EDITORIAL: We still need Women’s Day

EDITORIAL: We still need Women’s Day

International Women’s Day has always been a good time to reflect on our rights as women: The right to vote, equal pay, ending domestic violence, reproductive rights, and more.

We have been lucky enough in my generation to grow up not knowing we would be treated differently than men. When I was in elementary school, we were promised equal opportunities, and the boys did not get special treatment over the girls. I didn’t even know that my great great grandmother was the first generation of women to vote. The term “great great grandmother” seemed so far away and long ago.

All of these archaic demands seem so far in the past. Not able to vote? Don’t be ridiculous. Political power runs through my veins. Equal pay? Why would I be paid less than a man for the same job, of which I am fully capable? Don’t even get me started on domestic violence. Obviously only a weak person would not be able to properly articulate their problems and resort to violence. And not allowing a woman to determine how their own reproductive organs are managed is just ridiculous.

But these are all still relevant issues today. We need International Women’s Day, because the fight isn’t over. Women are still treated as less than men. The truth is, we’ve even been told we’re getting equal pay, but we’re not.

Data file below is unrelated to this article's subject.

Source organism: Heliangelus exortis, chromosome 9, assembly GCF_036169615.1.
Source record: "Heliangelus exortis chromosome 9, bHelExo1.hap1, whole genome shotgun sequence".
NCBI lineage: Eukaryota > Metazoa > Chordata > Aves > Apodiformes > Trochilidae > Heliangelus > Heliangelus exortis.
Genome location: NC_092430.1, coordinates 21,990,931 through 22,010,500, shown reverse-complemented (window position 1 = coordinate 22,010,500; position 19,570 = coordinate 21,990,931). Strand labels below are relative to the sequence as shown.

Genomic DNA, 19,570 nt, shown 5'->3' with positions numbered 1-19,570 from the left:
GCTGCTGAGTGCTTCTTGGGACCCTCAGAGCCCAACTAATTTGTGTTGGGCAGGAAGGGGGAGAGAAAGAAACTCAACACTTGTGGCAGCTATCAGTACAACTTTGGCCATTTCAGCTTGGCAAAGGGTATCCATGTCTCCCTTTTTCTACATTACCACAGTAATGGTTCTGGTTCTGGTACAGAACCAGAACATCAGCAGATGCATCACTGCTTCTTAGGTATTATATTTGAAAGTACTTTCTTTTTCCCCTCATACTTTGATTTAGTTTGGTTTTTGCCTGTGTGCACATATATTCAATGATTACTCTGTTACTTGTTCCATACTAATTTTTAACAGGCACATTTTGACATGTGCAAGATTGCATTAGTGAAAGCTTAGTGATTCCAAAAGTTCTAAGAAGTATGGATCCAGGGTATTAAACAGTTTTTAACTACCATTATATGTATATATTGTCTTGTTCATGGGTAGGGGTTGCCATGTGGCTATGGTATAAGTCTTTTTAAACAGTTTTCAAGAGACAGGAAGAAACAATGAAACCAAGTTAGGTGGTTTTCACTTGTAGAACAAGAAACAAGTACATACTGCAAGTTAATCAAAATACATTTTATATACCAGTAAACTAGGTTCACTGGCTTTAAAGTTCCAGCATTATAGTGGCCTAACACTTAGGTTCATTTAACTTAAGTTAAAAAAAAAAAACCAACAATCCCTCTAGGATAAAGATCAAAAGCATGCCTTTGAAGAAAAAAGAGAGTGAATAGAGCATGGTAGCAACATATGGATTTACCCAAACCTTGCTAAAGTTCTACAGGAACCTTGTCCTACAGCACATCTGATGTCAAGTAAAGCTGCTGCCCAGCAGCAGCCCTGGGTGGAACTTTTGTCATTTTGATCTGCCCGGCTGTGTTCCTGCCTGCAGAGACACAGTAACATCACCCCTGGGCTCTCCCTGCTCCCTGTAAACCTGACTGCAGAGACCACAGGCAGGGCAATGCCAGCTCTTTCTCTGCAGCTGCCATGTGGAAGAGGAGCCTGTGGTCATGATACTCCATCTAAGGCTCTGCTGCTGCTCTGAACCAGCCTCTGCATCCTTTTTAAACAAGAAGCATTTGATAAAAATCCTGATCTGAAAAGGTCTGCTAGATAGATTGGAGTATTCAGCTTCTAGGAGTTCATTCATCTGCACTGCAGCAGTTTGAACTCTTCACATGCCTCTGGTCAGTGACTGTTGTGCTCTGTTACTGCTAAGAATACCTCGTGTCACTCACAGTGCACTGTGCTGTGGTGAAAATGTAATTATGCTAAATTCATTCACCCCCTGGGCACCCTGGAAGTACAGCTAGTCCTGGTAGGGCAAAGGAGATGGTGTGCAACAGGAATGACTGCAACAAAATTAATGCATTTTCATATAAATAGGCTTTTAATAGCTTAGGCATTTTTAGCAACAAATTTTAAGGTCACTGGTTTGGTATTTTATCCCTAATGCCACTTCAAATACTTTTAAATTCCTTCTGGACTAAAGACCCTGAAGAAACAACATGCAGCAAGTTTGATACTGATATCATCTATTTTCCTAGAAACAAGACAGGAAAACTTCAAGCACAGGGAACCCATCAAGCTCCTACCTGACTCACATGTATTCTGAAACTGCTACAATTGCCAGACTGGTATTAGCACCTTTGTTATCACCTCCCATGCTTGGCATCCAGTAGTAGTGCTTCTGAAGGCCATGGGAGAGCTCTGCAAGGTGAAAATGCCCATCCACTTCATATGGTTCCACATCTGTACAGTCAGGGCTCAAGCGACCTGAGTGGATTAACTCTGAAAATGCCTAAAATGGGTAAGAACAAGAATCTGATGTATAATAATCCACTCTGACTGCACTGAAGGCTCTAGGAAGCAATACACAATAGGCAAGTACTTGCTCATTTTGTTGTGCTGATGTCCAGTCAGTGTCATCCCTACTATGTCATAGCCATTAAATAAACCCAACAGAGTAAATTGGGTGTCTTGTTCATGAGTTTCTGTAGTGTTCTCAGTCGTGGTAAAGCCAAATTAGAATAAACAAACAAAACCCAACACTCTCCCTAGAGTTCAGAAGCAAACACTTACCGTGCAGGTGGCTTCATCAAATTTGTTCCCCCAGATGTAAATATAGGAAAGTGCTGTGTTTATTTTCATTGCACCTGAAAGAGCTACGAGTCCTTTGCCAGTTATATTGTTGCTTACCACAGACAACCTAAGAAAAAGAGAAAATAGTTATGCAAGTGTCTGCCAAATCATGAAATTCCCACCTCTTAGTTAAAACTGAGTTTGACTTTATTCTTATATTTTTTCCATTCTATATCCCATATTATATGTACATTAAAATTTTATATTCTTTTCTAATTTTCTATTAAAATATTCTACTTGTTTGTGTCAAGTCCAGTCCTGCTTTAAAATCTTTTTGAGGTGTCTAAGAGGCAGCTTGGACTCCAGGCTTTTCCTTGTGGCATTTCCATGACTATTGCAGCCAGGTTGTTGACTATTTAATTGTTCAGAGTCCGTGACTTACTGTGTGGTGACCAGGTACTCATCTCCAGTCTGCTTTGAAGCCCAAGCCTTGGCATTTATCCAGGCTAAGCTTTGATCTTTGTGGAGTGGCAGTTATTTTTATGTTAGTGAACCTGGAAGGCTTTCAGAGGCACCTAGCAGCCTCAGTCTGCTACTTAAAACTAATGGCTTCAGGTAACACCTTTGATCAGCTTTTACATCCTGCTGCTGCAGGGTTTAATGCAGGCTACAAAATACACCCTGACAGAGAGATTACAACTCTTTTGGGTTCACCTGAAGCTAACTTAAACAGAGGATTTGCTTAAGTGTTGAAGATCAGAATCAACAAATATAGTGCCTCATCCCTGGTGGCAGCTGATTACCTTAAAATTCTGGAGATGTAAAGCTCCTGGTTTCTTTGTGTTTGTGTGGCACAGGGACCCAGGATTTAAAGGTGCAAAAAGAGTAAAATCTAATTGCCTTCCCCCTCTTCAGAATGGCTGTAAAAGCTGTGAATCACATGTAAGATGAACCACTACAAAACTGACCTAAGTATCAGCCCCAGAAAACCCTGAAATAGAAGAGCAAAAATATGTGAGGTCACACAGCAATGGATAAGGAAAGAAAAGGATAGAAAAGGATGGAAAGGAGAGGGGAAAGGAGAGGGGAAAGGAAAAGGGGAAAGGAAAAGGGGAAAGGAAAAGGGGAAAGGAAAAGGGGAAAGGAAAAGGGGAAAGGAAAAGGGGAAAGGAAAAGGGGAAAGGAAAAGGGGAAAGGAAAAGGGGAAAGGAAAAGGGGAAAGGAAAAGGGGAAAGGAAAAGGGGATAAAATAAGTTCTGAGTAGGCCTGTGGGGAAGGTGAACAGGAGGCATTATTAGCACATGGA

We need International Women’s Day because of the way women have been treated in the past, and the way they are treated today. Things have changed and shifted, but men continue to cat call and demean women in vulnerable positions. In the customer service industry, the customer is always right, and you try to put on a smile, and be a “sweetie.” There is a line. It is a line nobody should ever cross. It is the line of respect for another individual. When you tell her she would be prettier if she smiled, tell her she’d be cuter if she did this, or that, or spoke softer, or batted her eyelashes, you’re telling her she isn’t good enough. Telling her she is less than you, and that you have more power than her.

So don’t do that. I’m not stuck in the old ways. I’m moving forward. Enjoying my right to vote, to be a journalist, and to have a voice. We should all get to enjoy this freedom without constant harassment for a gender we never chose.

And I’ll tell you, if I could choose a gender, it would probably be this one. There are so many wonderful things about being a woman. Enjoy living in your own skin, whether you’re a woman, man, transgender, queer, ethnic descent. Whoever you are, enjoy it, and let others enjoy theirs too.